Teaching, in the Technical Sense
By Lynda Schab
This may be a no-brainer, but some of us just aren't cut out to be teachers, at least in the technical sense. I should know; I tried it.
And I failed.
Okay, so maybe I shouldn't go so far as to say I was a failure, although the word did flash through my mind like a neon light more than once.
My two children, then in second grade and preschool, attended a Christian school. Money was pretty tight, and we made the difficult decision to pull them out. Since my husband and I weren't thrilled with the idea of sending them to a public school, we decided to homeschool!
Homeschooling is super-popular in our area. We even have a Homeschool Building nearby, one of only a few in the country, with tons of resources: enrichment classes, a library, bookstore, even a gym for sporting events! Plus, one of my best friends was starting to homeschool too! We could encourage each other, support each other, organize field trips together. It would be great!
There were doubts, feelings of "what am I getting myself into?" and realizations of how awesome this undertaking really was. In the back of my mind I felt scared and unsure, but I pushed those thoughts aside, chalking them up to fear of the unknown and hoping they would disappear altogether once we actually started school. I prayed about it, and felt like God was giving me the go-ahead, since there were no road-blocks or warning signs pointing me in any other direction.
I poured myself into school preparations, subscribed to on-line homeschool mailing lists, purchased curriculum and supplies, created daily schedule calendars, even signed up as an Usborne Books At Home consultant to get great books for cheap. By August I was ready to go. I had everything I needed--except full confidence that this was the right thing to do.
Well, it wasn't long before my doubts intensified. Rarely did the day go exactly how I planned (surprise, surprise). Housework was demanding my attention, especially the toys covering the floor like a blanket due to kids being home--all the time. The phone was always beckoning, persuading me to make a "quick call," throughout which I would be waving off my kids, or telling them to "do three pages and you can be done." The computer was constantly calling my name, the empty screen screaming to be fed with words from my latest article ideas.
My kids probably did an average of one hour of schoolwork per day that year, and I think we went on maybe two field trips in all. Math and Language Arts were the only real priorities, if you could call it that, with my "three pages and you're done" attitude. I did attempt Science a couple of times, doing simple experiments with kitchen items and magnets. History? Nah. History was boring. Art consisted of coloring or drawing, and who needed Gym? They played outside and rode their bikes. Wasn't that enough?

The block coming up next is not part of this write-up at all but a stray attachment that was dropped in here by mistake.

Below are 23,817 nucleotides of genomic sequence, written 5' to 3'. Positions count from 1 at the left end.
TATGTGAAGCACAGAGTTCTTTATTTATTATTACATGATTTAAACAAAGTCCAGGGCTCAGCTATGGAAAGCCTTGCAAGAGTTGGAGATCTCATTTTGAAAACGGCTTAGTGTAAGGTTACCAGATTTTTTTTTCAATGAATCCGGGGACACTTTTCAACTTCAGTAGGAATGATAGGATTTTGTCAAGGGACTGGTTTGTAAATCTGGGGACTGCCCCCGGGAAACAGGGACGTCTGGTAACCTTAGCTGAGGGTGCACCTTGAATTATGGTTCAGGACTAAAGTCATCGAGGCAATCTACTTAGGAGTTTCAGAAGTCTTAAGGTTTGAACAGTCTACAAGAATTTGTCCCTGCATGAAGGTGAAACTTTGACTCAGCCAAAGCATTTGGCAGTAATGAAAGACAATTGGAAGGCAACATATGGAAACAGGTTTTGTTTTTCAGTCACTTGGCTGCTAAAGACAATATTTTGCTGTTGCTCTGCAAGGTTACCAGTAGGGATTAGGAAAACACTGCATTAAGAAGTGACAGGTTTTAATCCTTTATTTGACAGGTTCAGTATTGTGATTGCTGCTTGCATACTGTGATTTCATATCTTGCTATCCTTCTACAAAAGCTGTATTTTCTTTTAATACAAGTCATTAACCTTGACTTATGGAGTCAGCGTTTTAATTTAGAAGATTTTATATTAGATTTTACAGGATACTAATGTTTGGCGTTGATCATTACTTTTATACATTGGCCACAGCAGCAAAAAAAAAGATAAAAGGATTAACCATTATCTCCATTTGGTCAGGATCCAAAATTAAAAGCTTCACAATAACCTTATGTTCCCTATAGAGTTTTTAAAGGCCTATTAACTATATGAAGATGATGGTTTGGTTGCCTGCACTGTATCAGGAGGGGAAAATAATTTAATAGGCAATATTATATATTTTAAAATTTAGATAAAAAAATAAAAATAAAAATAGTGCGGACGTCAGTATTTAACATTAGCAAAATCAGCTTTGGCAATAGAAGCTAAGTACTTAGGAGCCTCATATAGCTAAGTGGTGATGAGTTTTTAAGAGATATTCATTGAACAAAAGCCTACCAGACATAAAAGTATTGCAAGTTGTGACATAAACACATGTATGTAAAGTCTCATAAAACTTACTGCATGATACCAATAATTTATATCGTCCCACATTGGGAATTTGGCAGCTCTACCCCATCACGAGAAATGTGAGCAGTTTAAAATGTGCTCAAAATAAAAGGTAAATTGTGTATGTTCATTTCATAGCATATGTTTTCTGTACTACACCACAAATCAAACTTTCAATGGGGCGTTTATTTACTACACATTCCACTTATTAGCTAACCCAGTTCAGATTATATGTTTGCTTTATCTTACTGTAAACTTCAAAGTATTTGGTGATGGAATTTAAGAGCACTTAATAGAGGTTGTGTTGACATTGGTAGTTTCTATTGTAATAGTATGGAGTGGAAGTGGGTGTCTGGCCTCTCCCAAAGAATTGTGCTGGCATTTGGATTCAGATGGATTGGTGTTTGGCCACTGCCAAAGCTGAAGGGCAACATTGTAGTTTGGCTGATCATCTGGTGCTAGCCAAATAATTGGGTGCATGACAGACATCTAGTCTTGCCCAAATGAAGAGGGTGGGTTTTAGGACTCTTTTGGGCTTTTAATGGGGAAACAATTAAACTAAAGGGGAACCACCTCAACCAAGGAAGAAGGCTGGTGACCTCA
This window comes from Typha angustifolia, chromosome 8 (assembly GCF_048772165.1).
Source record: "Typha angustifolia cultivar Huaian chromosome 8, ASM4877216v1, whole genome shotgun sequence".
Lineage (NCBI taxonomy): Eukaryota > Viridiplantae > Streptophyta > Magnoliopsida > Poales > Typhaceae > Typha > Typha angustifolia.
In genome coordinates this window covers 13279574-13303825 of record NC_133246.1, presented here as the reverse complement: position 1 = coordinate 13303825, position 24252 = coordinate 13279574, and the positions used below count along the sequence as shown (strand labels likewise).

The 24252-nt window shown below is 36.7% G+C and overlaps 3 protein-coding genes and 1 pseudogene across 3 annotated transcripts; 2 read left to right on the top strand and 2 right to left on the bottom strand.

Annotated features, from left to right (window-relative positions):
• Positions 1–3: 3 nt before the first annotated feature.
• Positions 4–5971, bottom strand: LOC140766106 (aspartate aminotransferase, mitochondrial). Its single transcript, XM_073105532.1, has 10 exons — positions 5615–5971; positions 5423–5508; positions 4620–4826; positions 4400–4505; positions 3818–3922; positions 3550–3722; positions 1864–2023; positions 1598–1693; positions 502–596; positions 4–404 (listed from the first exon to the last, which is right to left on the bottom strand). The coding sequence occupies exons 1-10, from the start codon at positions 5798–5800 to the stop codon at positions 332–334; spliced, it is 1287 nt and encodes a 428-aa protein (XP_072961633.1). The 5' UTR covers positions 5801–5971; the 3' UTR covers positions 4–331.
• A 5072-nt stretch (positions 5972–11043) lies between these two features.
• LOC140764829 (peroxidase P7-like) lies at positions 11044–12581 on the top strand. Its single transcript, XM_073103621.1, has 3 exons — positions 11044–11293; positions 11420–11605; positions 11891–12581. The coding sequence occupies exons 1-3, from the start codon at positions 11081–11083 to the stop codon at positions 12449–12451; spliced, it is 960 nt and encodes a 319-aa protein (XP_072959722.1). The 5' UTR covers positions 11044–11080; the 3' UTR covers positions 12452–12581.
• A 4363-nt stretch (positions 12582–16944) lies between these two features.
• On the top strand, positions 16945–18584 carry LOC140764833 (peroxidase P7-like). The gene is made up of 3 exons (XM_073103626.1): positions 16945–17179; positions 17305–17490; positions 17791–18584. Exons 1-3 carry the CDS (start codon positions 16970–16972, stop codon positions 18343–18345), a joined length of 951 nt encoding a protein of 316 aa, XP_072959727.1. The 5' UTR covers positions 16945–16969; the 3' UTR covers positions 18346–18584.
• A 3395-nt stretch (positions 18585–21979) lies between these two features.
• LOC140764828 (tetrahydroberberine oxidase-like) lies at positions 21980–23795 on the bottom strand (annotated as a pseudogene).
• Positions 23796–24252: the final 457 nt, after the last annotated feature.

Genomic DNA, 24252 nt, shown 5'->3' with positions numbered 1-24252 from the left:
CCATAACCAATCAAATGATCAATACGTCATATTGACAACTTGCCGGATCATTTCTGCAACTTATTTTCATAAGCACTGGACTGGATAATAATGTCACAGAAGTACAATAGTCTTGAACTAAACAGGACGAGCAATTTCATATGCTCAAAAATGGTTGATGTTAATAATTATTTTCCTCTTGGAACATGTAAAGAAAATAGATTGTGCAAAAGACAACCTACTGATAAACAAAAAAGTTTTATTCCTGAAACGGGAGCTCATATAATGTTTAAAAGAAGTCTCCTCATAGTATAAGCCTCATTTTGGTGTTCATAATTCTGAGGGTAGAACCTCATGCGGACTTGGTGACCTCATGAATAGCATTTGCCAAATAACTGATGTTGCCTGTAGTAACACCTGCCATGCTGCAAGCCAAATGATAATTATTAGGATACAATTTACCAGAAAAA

Needless to say, it wasn't working.
I know it sounds like I was extremely selfish, and I obviously wasn't totally committed to the awesome responsibility of educating my children. Discipline has never been one of my strong points. I felt guilty about that for a while, because I love my kids and I want the best for them! I didn't know why it was so hard for me to devote several hours a day to the biggest blessings in my life! Was it really too much to ask? Or expect? After all, when they were born, I had vowed to take care of them, and love them, and train them up in the way they should go, as the Bible instructs. I struggled for a long time with feelings of insecurity, inadequacy and doubts over my abilities as a mother.
Then God spoke to my heart that there were different ways of teaching--not everyone was cut out to be a teacher, in the technical sense. That's why millions of teachers exist all around the world: because they are called to teach. God called me to be a mother. He called me to love my kids, to care for them, to give them everything they needed from me as their mom. He called me to teach and train them to love God with all their hearts--to know Him, to serve Him well. What God did not call me to do was teach Math, and Language Arts, and Science, and History, and Gym. That's reserved for other teachers to do. Teachers who are trained and gifted in these areas.
I no longer feel guilty for not desiring to homeschool my kids. I don't regret that year. If nothing else, my kids grew closer, learning to appreciate each other more. They now attend a public school and are very happy. And I am happier too, able to concentrate on being a better mom to my kids. I love picking them up from school, hearing about their day, spending time with them, fully devoted to being the best mom I can be--and that's teaching them something they'll take with them for the rest of their lives.
Lynda Schab has had her work published in greeting cards, magazines, and several FaithWriters' Anthologies. She lives in Michigan with her husband and two children, where she is currently working on her first novel. You can write to Lynda care of the Letters page of this magazine.